It's interesting that George W. Bush, who has presided over the gutting of most environmental regulations on business, likes to identify with Theodore Roosevelt. 1912 was the year Roosevelt ran on the Progressive Party ticket on a conservation platform, during a time when the realization that the land was a valuable resource that must be tended was gaining traction. Today, fish is full of mercury, much of the coast is likely to be under water in less than 100 years, and the Bush Administration gives nothing but lip service to addressing the environmental problems we face. In the area of the environment and conservation, the American people are more in synch with their 1912 brethren than with the contemporary robber barons that this president has admitted is his primary constituency.Direct democracy
After the presidential election debacles of 2000 and 2004, the move to eliminate the Electoral College and have direct elections for president has once again gained traction. Fairvote.org has a number of editorials from after the 2000 election calling for Electoral College reform
. At the same time, right-wingers have clamored for judicial recall, citing decisions by "activist judges" (read: judges who are not wingnuts) as a reason. Interestingly, it was Teddy Roosevelt calling for judicial recall in his speech at the Ohio nominating convention of 1912, showing that the adult version of the "do-over" knows no ideology. Those who know me are aware that I am involved in the campaign of Camille Abate
for the Democratic nomination for the 5th Congressional District of New Jersey. Camille is running against a Clintonista who was brought into the district by the party apparatchiks, seemingly to be a sacrificial lamb to run against the incumbent Republican. In terms of everything from fundraising to ballot position, the candidate not endorsed by the party machine has an uphill battle, relying mostly on guts, energy, and moxie, to fight the machine politics that dominate the nominating process. The irony of the impact of machine politics in the primary process is underscored by looking at history, because it was again Roosevelt who advocated direct elections of party nominees via a primary process, to reduce the influence of professional politicians.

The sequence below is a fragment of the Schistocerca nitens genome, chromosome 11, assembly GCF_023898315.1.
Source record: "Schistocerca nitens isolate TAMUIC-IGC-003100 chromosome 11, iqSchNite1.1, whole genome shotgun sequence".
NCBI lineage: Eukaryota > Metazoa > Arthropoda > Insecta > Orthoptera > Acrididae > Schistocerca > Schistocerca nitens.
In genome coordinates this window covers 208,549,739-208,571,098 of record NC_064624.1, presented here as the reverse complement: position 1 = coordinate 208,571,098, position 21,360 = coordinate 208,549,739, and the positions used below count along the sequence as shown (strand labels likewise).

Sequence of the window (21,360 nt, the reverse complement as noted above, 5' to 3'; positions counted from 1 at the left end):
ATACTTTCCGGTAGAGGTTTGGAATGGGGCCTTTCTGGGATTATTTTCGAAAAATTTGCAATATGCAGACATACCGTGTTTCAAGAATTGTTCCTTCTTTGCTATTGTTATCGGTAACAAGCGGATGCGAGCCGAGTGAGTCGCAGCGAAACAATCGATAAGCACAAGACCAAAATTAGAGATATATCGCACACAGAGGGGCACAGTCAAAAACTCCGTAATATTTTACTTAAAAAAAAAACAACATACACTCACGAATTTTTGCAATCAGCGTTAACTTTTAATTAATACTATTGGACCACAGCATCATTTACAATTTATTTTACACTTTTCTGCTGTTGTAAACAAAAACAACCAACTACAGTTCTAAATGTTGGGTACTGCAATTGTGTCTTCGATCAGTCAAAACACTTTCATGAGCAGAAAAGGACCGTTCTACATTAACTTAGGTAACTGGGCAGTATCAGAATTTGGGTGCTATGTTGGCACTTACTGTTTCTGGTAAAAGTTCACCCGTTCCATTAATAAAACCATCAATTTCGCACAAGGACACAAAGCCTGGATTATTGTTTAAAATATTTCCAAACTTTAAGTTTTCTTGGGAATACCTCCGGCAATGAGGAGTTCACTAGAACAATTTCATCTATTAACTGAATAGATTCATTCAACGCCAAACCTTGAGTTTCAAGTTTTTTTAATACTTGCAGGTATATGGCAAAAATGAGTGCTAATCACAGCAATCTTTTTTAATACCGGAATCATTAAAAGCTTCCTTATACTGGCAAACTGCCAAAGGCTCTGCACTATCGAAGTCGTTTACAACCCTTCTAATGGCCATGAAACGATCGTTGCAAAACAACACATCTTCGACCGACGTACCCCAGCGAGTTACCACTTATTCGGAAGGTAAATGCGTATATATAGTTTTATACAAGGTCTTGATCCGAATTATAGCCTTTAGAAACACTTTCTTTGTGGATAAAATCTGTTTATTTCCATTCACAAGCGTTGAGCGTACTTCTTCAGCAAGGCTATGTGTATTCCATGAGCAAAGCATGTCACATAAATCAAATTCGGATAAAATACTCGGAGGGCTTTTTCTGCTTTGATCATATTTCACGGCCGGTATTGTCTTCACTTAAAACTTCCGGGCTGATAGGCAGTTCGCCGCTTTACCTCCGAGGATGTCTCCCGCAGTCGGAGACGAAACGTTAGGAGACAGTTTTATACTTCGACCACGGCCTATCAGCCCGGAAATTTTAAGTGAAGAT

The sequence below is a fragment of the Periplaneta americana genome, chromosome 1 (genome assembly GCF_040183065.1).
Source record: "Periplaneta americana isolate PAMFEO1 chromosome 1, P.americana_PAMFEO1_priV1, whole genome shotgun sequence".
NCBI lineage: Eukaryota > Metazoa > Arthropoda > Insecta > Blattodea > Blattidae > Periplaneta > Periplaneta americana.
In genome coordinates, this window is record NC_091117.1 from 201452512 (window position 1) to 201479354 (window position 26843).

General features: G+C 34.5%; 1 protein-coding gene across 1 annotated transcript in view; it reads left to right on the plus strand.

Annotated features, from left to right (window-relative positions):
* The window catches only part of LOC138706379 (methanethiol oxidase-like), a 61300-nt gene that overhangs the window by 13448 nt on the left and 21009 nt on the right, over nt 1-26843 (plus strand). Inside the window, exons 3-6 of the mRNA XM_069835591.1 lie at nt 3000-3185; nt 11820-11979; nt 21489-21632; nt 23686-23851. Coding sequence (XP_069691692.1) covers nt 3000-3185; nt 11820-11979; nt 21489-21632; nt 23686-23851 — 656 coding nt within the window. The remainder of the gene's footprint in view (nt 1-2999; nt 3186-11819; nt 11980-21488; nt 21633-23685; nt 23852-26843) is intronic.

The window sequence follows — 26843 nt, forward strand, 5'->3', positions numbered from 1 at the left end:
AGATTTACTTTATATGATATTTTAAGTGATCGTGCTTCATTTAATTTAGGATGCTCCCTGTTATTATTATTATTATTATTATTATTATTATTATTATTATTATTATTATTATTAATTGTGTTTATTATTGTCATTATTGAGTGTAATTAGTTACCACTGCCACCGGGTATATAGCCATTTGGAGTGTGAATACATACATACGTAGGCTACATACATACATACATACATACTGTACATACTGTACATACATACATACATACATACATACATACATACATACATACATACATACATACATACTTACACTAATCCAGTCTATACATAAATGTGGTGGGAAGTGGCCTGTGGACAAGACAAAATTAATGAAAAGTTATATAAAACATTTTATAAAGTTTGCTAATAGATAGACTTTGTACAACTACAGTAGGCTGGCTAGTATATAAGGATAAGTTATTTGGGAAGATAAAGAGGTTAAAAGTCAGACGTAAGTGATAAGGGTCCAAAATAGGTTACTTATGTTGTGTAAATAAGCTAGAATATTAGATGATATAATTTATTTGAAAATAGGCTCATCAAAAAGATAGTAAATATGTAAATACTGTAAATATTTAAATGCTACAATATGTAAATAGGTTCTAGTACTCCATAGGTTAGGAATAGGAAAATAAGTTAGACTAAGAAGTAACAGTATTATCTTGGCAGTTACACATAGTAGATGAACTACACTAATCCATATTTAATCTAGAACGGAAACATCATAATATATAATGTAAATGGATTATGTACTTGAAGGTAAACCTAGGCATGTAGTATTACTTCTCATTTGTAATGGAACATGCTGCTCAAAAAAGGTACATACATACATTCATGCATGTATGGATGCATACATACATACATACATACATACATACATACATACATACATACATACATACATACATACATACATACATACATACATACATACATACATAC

After September 11, 2001, there was much talk about whether the attacks of that day were the Titanic sinking of our time. It could be argued that the collapse of two giant skyscrapers, theoretically caused by ten guys with boxcutters on airplanes, had the same dramatic and fatal impact of a piece of ice floating in the North Atlantic, punching a series of dots in the hull of a supposedly unsinkable ocean liner. Just as the watertight bulkheads proved ineffective against this particular iceberg collision, so did the insulation and other construction safeguards prove ineffective against the impact of two airplanes. Both show the pitfalls of human hubris in thinking that size somehow means invincibility -- a misconception made by the builders of the Titanic, the builders of the World Trade Center, and the architects of the Iraq War.
The Titanic sinking, occurring as it did in the context of an ascendant labor movement, marked an unofficial end to the age of the Robber Barons. Alas, the 9/11 attacks, which frightened Americans into blind acquiescence to the worst instincts of the President, his administration, Congressional Republicans, and their corporate funders, seem to be heralding a new, meaner Gilded Age, one once again characterized by a preposterously wealthy plutocracy amassing more and more wealth, with the rest of us scrambling in modern-day sweatshops for the scraps.
(HUGE hat tip to the Graduate School of Ohio State University, whose 1912: Competing Visions for America
provided much of the information for this blog entry.)